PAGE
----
by Michael P.T. Gillett
The following article appeared in the Al Ain Newsletter of November 1992
During the late morning of 2nd September 1992, several of my
colleagues and I were called from our offices in the Department of Biochemistry
to witness "something very wonderfully strange" that had been found in
the garden of our villa. As we approached, I could see that this "marvelous
apparition" was an animal and undoubtedly a species of hedgehog.
Closer examination revealed that this was an example of Brandt’s hedgehog (Paraechinus
hypomelas), as the black coloration of head, spines and limbs, the short
legs and large ears are distinctive characteristics of this species. Somewhat
surprisingly, the skin beneath the spines was entirely creamy-white and shining.
However, the ears were pigmented, but even these appeared more pinkish than
black. This is indicative of the fact that the large ears of this species are
richly provided with blood vessels; circulation of blood through which allows
the animal to dump heat and this helps it to regulate its internal temperature.
A similar temperature-control strategy has evolved in other desert animals, most
notably in the Fennec fox, Rupell’s sand fox, and various jerboas. However, I
wonder whether the ears of this hedgehog are sufficient in size to allow
efficient thermo-regulation in this climate. I cannot help thinking of the black
spines, which have their own blood supply and erupt from such a pale and
reflective skin, and that they, themselves, must be good radiators of heat.
The hedgehog seen was about 20 cm long and probably represented a juvenile or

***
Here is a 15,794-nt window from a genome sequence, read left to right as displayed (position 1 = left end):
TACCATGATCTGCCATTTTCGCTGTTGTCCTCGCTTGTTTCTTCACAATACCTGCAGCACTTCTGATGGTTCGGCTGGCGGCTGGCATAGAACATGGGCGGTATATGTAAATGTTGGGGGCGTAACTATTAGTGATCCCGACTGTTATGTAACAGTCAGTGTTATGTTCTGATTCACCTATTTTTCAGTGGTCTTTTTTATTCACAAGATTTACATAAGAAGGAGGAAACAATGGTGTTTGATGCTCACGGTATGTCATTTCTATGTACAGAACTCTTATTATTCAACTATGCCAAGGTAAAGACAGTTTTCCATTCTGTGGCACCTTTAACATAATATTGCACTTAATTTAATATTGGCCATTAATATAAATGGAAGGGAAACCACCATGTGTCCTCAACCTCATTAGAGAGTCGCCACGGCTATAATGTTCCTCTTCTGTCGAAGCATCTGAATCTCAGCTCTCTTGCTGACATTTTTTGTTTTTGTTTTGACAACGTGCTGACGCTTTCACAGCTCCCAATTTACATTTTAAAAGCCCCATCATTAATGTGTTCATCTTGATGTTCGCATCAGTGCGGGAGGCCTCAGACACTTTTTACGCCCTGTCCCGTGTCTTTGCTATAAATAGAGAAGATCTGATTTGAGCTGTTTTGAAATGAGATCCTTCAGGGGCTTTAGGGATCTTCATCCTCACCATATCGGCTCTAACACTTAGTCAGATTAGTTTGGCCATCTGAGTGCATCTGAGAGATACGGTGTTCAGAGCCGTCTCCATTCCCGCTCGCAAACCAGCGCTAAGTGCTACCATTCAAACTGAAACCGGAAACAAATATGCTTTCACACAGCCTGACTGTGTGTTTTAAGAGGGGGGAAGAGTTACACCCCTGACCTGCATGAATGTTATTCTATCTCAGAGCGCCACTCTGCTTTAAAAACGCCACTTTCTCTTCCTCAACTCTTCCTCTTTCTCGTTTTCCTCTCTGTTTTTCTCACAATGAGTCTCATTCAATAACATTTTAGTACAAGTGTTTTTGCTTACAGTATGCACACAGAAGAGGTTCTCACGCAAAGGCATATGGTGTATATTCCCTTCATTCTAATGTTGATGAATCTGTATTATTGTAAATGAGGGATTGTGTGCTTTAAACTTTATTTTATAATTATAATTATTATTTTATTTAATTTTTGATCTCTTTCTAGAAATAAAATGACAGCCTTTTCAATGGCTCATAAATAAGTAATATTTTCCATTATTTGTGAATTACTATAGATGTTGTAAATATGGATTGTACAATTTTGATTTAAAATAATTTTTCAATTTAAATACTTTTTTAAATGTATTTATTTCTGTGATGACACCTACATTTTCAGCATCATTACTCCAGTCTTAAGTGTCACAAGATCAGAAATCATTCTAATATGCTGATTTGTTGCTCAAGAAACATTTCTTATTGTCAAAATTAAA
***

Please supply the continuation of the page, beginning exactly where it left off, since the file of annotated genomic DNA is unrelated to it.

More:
young adult. Exact measurements and observations were not possible since, as
soon as the animal was approached, it rolled itself up into a tight misshapen
ball. In this state it presented an unbroken array of sharp spines which would
deter most causal predators. Certainly, I was unable to prise open these
defenses in order to get a better look at the animal, nor was it possible to
determine its sex. One pleasing feature of this little hedgehog was that its
skin was remarkably clean and free from vermin; quite a contrast from the
Western (European) hedgehogs (Erin aceus europaeus) which have
passed through my hands!
This is the second novel species of hedgehog that I have seen this year. In
July, I found an example of the Eastern hedgehog (E. concolor)
under dead vegetation in the bed of a dried-up stream on the island of Crete.
This latter animal is very like the Western hedgehog, except for having a white
breast. It occurs throughout Eastern Europe to Palestine and Iran, but does not
extend its range into Southern Arabia. Two other species are of note. The
Vagrant or Algerian Has a tenuous foothold in Southern Europe, with its main
range extending right across North Africa, but, alas, it does not reach our
region. The Ethiopian hedgehog (P. Aethiopicus), although an
African species, does occur in the Gulf region. It is smaller and much lighter
in color than Brandt's hedgehog and has longer legs and smaller ears. Recent
records from the Abu Dhabi ENHG suggest that the Ethiopian hedgehog is commoner
than Brandt's species in the Emirates.
Our hedgehog was released at the back of the Jimi Mosque Villas gardens where
I hope it will stay. Should it roam too far away, the roads are a dangerous
place for these charming creatures whose only mode of defense is to roll
themselves up into a ball at the approach of danger!
Brown, B. (1991) Recorder's reports for January-June 1991. Mammals. Tribulus
Corbet, G. & Ovenden, D. (1980) The Mammals of Britain and Europe.
Collins, London, pp. 120-128.
Gross, C. (1987) Mammals of the Southern Gulf. Motivate Publishing, Dubai,
Hellyer, P. (1992) Recorder's reports for July-December 1991. Mammals. Tribulus
Van den Brink, F.H. (1973) A Field Guide to the Mammals of Britain and
Europe. 3rd edition. Collins, London, pp 33-45.